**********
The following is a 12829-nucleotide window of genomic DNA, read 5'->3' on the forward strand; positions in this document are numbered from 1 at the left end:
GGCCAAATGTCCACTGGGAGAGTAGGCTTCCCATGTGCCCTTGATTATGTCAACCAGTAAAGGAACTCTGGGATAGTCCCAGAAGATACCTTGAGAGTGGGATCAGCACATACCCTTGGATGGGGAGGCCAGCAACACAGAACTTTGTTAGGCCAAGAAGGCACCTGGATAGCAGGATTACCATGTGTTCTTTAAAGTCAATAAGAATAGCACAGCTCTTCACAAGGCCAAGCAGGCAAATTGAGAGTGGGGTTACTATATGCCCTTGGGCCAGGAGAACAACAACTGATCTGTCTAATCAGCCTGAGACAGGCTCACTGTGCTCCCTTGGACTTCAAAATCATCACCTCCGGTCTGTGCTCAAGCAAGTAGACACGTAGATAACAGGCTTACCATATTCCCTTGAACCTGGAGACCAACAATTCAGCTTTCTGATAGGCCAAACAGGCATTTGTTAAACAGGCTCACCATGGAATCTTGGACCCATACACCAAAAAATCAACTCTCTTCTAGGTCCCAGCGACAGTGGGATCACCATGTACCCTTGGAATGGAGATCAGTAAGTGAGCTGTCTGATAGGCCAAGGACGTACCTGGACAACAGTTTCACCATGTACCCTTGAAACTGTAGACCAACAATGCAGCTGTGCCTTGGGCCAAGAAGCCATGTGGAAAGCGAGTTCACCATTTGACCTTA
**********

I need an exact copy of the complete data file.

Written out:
The following is a 12829-nucleotide window of genomic DNA, read 5'->3' on the forward strand; positions in this document are numbered from 1 at the left end:
GGCCAAATGTCCACTGGGAGAGTAGGCTTCCCATGTGCCCTTGATTATGTCAACCAGTAAAGGAACTCTGGGATAGTCCCAGAAGATACCTTGAGAGTGGGATCAGCACATACCCTTGGATGGGGAGGCCAGCAACACAGAACTTTGTTAGGCCAAGAAGGCACCTGGATAGCAGGATTACCATGTGTTCTTTAAAGTCAATAAGAATAGCACAGCTCTTCACAAGGCCAAGCAGGCAAATTGAGAGTGGGGTTACTATATGCCCTTGGGCCAGGAGAACAACAACTGATCTGTCTAATCAGCCTGAGACAGGCTCACTGTGCTCCCTTGGACTTCAAAATCATCACCTCCGGTCTGTGCTCAAGCAAGTAGACACGTAGATAACAGGCTTACCATATTCCCTTGAACCTGGAGACCAACAATTCAGCTTTCTGATAGGCCAAACAGGCATTTGTTAAACAGGCTCACCATGGAATCTTGGACCCATACACCAAAAAATCAACTCTCTTCTAGGTCCCAGCGACAGTGGGATCACCATGTACCCTTGGAATGGAGATCAGTAAGTGAGCTGTCTGATAGGCCAAGGACGTACCTGGACAACAGTTTCACCATGTACCCTTGAAACTGTAGACCAACAATGCAGCTGTGCCTTGGGCCAAGAAGCCATGTGGAAAGCGAGTTCACCATTTGACCTTA